Depending upon the result of the analysis and confidence determinations, the system might also include a user workstation 460 or similar auxiliary processing means that would automatically, or under the control of a user (via interface devices such as a monitor 462, keyboard 464 and mouse 466), perform adjustments to one or more images in the document so as to place the document in a form suitable for successful rendering by a production print system 480 or similar output device.

As noted above, the processor derives image confidence levels as a function of image attributes, and these attributes may be at least temporarily stored in memory 450. Moreover, the workstation 460 may be employed to adjust the image 470 or to modify the content for at least one image so as to improve any attributes for which the image was flagged, or to improve the confidence level for one or more attributes.

To facilitate operation and control of the system 408, various programmatic controls and tracking or logging features may be employed, the administration of which may be handled by a report generation feature of system 408 (e.g., running on server 430). In particular, should the system be used for automated adjustment of images that have low confidence or flagged attributes, the results of such analysis, as well as any adjustments, should be recorded in a log or similar means for tracking the operations performed. In this way, a user may later review the information to determine what was done or the extent of any changes or adjustments made to the images or other content.

Although described relative to document images, it is to be further understood that the method and system described herein may be applied to other visual attributes of the image-type objects of the document, for example, the color smoothness of sweeps. In other words, the method and system are particularly applicable to advanced visual attributes, and are not limited to the typical format analysis of traditional pre-press checking systems. Hence, the described method and system contemplate the detection, and correction, of more complex aspects of document rendering—including image defects or artifacts, improper exposure, poor color balance and/or saturation, lack of sharpness, and the like.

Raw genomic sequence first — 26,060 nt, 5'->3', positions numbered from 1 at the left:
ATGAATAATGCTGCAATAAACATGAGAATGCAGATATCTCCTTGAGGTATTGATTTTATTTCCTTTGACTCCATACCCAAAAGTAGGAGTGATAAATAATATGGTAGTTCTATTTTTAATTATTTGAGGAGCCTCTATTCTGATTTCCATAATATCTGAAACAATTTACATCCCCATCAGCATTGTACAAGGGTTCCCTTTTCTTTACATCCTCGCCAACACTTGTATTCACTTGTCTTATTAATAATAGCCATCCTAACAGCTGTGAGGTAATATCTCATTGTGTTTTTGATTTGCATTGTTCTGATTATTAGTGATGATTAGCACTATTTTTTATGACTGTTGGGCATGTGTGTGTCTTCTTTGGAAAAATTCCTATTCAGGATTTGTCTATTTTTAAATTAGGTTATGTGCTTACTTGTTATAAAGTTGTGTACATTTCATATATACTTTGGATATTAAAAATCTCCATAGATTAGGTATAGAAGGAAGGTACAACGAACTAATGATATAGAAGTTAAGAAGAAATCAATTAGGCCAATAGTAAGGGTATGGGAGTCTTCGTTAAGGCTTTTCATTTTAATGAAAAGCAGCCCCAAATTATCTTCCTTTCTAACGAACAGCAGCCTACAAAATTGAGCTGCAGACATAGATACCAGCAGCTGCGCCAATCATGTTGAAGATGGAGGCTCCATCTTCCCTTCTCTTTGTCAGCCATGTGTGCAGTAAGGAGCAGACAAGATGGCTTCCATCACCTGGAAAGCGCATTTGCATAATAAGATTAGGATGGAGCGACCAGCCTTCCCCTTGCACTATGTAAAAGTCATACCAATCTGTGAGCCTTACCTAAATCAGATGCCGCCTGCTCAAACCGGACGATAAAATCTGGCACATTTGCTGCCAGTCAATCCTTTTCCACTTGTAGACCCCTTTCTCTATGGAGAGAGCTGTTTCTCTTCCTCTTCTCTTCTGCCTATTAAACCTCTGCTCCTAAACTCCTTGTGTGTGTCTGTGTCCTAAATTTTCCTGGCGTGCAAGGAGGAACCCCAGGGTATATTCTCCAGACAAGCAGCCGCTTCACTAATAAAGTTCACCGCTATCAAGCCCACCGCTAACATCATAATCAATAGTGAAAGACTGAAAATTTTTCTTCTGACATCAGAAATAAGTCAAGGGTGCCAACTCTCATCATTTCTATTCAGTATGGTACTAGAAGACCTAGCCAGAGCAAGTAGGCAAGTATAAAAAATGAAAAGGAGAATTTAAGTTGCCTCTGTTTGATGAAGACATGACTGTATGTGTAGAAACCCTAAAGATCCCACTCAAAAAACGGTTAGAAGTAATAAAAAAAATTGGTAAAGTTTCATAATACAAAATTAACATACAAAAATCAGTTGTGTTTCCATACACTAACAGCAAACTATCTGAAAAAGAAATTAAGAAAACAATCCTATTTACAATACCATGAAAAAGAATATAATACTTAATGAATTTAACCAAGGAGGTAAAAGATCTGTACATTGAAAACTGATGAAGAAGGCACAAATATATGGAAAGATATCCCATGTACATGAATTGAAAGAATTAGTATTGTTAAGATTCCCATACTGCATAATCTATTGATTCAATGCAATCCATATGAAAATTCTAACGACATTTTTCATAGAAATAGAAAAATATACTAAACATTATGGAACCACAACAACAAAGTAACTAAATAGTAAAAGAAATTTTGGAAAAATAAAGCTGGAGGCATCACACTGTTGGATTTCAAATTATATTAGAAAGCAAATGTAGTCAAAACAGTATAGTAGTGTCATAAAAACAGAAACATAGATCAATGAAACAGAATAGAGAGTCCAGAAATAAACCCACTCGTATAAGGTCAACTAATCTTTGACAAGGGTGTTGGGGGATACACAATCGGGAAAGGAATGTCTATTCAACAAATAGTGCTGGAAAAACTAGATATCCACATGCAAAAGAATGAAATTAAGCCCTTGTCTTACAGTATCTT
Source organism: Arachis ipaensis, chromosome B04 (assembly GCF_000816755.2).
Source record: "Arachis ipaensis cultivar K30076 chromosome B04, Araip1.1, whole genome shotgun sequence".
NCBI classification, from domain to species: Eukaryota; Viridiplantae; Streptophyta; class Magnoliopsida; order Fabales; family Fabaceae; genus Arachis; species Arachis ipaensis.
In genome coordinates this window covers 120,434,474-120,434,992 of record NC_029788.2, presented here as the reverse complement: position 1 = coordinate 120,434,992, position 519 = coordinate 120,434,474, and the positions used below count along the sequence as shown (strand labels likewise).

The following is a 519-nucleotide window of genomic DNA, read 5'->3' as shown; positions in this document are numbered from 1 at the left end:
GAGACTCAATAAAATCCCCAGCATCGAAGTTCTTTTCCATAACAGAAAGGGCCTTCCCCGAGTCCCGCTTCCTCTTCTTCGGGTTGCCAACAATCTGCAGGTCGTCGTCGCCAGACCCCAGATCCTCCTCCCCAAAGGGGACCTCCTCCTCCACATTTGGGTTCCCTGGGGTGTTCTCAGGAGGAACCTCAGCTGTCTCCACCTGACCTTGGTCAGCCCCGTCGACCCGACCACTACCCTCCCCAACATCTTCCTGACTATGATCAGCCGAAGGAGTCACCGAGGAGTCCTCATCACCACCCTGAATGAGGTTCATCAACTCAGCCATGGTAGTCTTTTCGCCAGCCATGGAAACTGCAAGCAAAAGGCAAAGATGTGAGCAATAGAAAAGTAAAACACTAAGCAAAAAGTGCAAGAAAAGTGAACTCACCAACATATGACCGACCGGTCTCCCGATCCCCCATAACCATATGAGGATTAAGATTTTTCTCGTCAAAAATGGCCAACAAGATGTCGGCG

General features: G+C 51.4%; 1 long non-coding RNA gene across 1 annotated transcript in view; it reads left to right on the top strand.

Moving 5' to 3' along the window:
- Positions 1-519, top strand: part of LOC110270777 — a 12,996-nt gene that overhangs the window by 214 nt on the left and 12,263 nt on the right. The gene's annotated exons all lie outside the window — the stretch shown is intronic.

It is, therefore, apparent that there has been described, in accordance with the present application, a method and system for checking and identifying images and other document components that may not be suitably rendered by an output device or process. While the method and system have been described in conjunction with preferred embodiments thereof, it is evident that many alternatives, modifications, and variations will be apparent to those skilled in the art. The claims, as originally presented and as they may be amended, encompass variations, alternatives, modifications, improvements, equivalents, and substantial equivalents of the embodiments and teachings disclosed herein, including those that are presently unforeseen or unappreciated, and that, for example, may arise from applicants/patentees and others.

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Referenced by
Citing PatentFiling datePublication dateApplicantTitle
US8687239Jun 15, 2011Apr 1, 2014Xerox CorporationRelevance based print integrity verification
Classifications
U.S. Classification358/474, 348/E05.078, 382/228, 382/274, 358/518, 382/167, 358/1.9, 348/224.1, 358/448
International ClassificationH04N1/04
Cooperative ClassificationH04N1/40, H04N1/00047, H04N1/0005, H04N1/00029, H04N1/00039, H04N1/00005, H04N1/00082, H04N1/00002, H04N1/00068
European ClassificationH04N1/00A3B, H04N1/00A1, H04N1/00A4C, H04N1/00A3L, H04N1/00A3F, H04N1/00A3W, H04N1/00A3K, H04N1/00A, H04N1/40